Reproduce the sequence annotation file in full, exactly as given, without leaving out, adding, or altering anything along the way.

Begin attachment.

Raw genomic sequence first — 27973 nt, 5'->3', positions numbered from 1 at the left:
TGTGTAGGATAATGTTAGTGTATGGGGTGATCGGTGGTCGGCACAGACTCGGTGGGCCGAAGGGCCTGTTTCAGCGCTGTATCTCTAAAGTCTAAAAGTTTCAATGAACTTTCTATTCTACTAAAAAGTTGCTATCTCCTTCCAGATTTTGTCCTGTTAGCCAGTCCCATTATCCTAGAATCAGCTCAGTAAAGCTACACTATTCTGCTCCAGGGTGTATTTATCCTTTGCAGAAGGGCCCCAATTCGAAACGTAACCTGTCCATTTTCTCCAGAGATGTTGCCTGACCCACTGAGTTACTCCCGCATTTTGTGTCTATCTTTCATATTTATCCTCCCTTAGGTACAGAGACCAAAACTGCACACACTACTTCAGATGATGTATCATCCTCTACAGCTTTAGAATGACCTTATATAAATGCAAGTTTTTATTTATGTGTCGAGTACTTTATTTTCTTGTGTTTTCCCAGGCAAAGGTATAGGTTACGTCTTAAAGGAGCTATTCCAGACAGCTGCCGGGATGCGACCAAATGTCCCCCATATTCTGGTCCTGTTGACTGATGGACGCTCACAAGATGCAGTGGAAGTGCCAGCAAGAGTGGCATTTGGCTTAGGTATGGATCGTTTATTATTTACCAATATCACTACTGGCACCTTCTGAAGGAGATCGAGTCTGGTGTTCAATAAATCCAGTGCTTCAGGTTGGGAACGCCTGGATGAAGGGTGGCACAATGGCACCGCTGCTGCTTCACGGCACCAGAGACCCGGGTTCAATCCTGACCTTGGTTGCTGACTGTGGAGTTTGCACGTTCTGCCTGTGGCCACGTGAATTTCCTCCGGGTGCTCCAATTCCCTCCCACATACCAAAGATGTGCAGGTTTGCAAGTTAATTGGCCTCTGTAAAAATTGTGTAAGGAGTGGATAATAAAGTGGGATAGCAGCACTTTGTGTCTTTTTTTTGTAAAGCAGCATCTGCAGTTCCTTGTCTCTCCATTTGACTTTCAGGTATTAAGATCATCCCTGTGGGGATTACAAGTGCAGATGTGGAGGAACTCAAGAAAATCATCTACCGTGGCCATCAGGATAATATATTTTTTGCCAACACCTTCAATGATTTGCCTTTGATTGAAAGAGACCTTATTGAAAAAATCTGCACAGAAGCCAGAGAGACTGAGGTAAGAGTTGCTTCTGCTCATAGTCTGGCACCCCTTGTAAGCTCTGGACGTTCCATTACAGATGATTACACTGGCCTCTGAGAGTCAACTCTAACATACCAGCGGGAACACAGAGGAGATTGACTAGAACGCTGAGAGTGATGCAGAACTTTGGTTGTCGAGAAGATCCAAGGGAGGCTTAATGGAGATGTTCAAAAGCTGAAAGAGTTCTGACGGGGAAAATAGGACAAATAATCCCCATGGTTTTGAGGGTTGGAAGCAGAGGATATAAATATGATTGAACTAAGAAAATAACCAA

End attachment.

Raw genomic sequence first — 27973 nt, 5'->3', positions numbered from 1 at the left:
TGTGTAGGATAATGTTAGTGTATGGGGTGATCGGTGGTCGGCACAGACTCGGTGGGCCGAAGGGCCTGTTTCAGCGCTGTATCTCTAAAGTCTAAAAGTTTCAATGAACTTTCTATTCTACTAAAAAGTTGCTATCTCCTTCCAGATTTTGTCCTGTTAGCCAGTCCCATTATCCTAGAATCAGCTCAGTAAAGCTACACTATTCTGCTCCAGGGTGTATTTATCCTTTGCAGAAGGGCCCCAATTCGAAACGTAACCTGTCCATTTTCTCCAGAGATGTTGCCTGACCCACTGAGTTACTCCCGCATTTTGTGTCTATCTTTCATATTTATCCTCCCTTAGGTACAGAGACCAAAACTGCACACACTACTTCAGATGATGTATCATCCTCTACAGCTTTAGAATGACCTTATATAAATGCAAGTTTTTATTTATGTGTCGAGTACTTTATTTTCTTGTGTTTTCCCAGGCAAAGGTATAGGTTACGTCTTAAAGGAGCTATTCCAGACAGCTGCCGGGATGCGACCAAATGTCCCCCATATTCTGGTCCTGTTGACTGATGGACGCTCACAAGATGCAGTGGAAGTGCCAGCAAGAGTGGCATTTGGCTTAGGTATGGATCGTTTATTATTTACCAATATCACTACTGGCACCTTCTGAAGGAGATCGAGTCTGGTGTTCAATAAATCCAGTGCTTCAGGTTGGGAACGCCTGGATGAAGGGTGGCACAATGGCACCGCTGCTGCTTCACGGCACCAGAGACCCGGGTTCAATCCTGACCTTGGTTGCTGACTGTGGAGTTTGCACGTTCTGCCTGTGGCCACGTGAATTTCCTCCGGGTGCTCCAATTCCCTCCCACATACCAAAGATGTGCAGGTTTGCAAGTTAATTGGCCTCTGTAAAAATTGTGTAAGGAGTGGATAATAAAGTGGGATAGCAGCACTTTGTGTCTTTTTTTTGTAAAGCAGCATCTGCAGTTCCTTGTCTCTCCATTTGACTTTCAGGTATTAAGATCATCCCTGTGGGGATTACAAGTGCAGATGTGGAGGAACTCAAGAAAATCATCTACCGTGGCCATCAGGATAATATATTTTTTGCCAACACCTTCAATGATTTGCCTTTGATTGAAAGAGACCTTATTGAAAAAATCTGCACAGAAGCCAGAGAGACTGAGGTAAGAGTTGCTTCTGCTCATAGTCTGGCACCCCTTGTAAGCTCTGGACGTTCCATTACAGATGATTACACTGGCCTCTGAGAGTCAACTCTAACATACCAGCGGGAACACAGAGGAGATTGACTAGAACGCTGAGAGTGATGCAGAACTTTGGTTGTCGAGAAGATCCAAGGGAGGCTTAATGGAGATGTTCAAAAGCTGAAAGAGTTCTGACGGGGAAAATAGGACAAATAATCCCCATGGTTTTGAGGGTTGGAAGCAGAGGATATAAATATGATTGAACTAAGAAAATAACCAA